RED International’s partner, Operation Mercy, have been able to restart the BLiSS project in the Wakhan region of Afghanistan. Having suitably trained facilitators is one challenge. Being able to get them to remote areas like Wakhan is another.

Antenatal and Postnatal Care - India

The health workers supported by the project work in a variety of settings. Eighty of our health workers are based in schools in eighteen states across India. They work with the school children, their families and wider village communities. Health workers visit villages three times a week and see between ten and twenty patients per week. In addition, they speak to groups, particularly women, and discuss health topics facilitated by the visual aids provided by the 1000 days project. The health workers report on specific categories of patient, rather than total numbers seen. However, based on the reports of 39 health workers over a three-month period reporting on 3,200 patient contacts, 50% of these contacts involve checking the blood pressure of individuals, 16% of whom are existing or newly diagnosed hypertensives and 10% on caring for diabetic patients. During this three-month period 69 cases of TB were detected or monitored by these 39 health workers. They also recorded that nearly 20% of health worker time was spent on antenatal or postnatal care.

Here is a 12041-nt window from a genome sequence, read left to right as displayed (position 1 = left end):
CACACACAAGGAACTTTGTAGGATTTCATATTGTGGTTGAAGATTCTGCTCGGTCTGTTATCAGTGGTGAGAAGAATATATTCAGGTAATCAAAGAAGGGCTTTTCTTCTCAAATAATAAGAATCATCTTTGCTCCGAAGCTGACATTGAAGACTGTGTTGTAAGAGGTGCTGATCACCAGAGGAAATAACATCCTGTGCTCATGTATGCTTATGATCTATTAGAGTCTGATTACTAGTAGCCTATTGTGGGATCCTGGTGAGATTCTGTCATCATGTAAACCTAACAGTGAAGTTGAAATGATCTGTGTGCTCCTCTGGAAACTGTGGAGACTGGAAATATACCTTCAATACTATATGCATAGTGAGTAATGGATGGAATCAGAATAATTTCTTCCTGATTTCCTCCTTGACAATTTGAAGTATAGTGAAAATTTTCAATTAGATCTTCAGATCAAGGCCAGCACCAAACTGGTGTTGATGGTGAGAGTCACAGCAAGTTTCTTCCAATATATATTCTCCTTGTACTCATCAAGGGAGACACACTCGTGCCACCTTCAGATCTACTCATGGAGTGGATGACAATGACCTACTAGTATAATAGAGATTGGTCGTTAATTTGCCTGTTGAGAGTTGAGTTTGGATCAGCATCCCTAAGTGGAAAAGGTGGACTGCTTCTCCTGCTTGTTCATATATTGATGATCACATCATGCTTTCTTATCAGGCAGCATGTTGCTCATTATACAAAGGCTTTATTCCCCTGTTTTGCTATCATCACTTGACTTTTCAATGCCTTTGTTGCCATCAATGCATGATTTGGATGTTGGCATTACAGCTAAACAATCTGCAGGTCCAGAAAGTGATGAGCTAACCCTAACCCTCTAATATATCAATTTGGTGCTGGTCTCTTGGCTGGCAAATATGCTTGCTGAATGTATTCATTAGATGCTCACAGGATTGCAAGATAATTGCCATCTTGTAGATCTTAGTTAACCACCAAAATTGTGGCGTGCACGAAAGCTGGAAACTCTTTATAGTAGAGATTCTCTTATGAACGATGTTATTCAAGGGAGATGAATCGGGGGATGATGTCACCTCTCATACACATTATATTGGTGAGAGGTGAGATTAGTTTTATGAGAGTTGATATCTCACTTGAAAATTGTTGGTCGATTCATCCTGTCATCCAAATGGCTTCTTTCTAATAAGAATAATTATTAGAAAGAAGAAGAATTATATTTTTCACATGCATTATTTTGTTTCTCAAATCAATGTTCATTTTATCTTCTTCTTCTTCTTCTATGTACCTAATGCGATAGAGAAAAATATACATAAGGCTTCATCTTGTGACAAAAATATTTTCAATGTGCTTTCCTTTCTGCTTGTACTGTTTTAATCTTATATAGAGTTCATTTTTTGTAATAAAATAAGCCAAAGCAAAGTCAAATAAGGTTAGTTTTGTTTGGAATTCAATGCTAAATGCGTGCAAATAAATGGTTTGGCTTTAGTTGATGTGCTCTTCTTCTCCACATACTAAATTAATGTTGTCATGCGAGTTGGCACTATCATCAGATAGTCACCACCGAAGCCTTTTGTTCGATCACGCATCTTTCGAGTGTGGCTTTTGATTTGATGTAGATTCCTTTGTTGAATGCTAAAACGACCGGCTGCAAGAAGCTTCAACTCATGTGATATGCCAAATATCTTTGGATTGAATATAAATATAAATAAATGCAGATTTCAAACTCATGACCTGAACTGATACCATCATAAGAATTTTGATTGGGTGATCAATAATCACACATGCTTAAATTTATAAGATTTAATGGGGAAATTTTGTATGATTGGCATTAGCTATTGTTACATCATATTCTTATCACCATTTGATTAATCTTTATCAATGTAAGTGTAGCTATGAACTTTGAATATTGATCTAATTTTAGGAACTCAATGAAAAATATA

Extrapolating from these figures it is estimated that the 80 health workers see 800 individual village patients each week and assuming that they are visiting villages between 30 to 40 weeks a year, this would mean that they would have a minimum of 20,000 to 30,000 individual patient contacts per year. For specific conditions this would equate to:

  • 4,000 to 6,000 antenatal or postnatal contacts per year
  • 10,000 to 15,000 blood pressure checks per year detecting or monitoring 3,200 to 4,800 hypertensive patients
  • 2,000 to 3,000 individual contacts with diabetic patients

Antenatal teaching at individual or group level is facilitated by visual aids provided by the 1000 days project.